Q: Would the demerit system include existing fines and would there be any offences which would still incur immediate arrests.

A: Minister Ndebele confirmed that there would still be offences which would result in the immediate loss of the perpetrator’s licence. He gave examples of such offences as hit-and-run and drunk driving. He emphasised however that the objective of the program was to change the bad habits of drivers and encourage safer driving.

A: Deputy Minister Cronin added that after a period of safe driving, one’s points would regenerate.
The briefing was adjourned


President Jacob Zuma told the taxi industry in April to defer negotiations on the Bus Rapid Transit (BRT) system until after the elections. During the State of the Nation Address President Zuma said the Minister of Transport would resume discussions with the industry by 11 June 2009. 

Indeed on 11 June 2009 we met over 2000 representatives of the industry made up of taxi associations and their organized structures nationally. Prior to that, we held fruitful discussions with leaders of the South African National Taxi Council.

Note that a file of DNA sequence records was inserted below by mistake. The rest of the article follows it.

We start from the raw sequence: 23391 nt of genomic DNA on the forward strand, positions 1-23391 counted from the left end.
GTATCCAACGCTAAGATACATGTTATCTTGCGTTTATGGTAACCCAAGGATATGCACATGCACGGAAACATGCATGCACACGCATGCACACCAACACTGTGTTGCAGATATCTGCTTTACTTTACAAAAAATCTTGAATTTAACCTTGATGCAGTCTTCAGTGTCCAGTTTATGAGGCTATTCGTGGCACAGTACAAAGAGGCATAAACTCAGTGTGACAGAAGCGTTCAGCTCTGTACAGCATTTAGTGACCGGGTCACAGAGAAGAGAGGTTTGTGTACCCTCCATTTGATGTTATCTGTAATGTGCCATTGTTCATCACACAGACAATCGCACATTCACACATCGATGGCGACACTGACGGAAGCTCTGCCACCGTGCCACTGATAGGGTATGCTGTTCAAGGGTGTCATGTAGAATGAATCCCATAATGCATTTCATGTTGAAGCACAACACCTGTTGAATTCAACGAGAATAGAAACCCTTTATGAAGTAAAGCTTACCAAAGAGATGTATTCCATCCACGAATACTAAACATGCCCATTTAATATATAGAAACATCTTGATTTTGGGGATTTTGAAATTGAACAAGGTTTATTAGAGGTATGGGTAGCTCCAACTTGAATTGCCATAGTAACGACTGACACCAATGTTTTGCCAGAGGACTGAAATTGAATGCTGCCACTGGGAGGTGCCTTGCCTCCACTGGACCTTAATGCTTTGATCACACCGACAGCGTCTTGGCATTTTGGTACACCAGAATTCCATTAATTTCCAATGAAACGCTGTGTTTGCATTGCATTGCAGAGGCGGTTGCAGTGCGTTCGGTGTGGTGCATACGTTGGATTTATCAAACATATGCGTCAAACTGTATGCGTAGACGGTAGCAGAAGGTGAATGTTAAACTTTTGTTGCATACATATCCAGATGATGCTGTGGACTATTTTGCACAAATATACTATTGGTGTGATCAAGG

On 26 June 2009 we met the leadership of the National Taxi Alliance (NTA) and held similar consultations with provincial departments and affected municipalities. We are now all ready to start a “CODESA” of the taxi industry.

We will encourage the industry to participate in the entire transport value chain. This includes buses, freight, rail, transport finance and fuel to mention a few. For a start our structured engagement focuses on five strategic areas:

1.       Implementing the Bus Rapid Transit (BRT) system and other Integrated Public Transport Network (IPTN) Projects;

2.       Taxi Subsidization and the Taxi Recapitalization Programme;

3.       Legislation, Licensing and Regulatory Issues;

4.       Enterprise Development; and

5.       Communication and Stakeholder Engagement. 

In August the Working Group will submit an interim report and implementation will start by October 2009. We can say we have now entered a phase that is not going to be characterised by conflict. If 2009 is a turning point let it not be said that the taxi industry did not turn.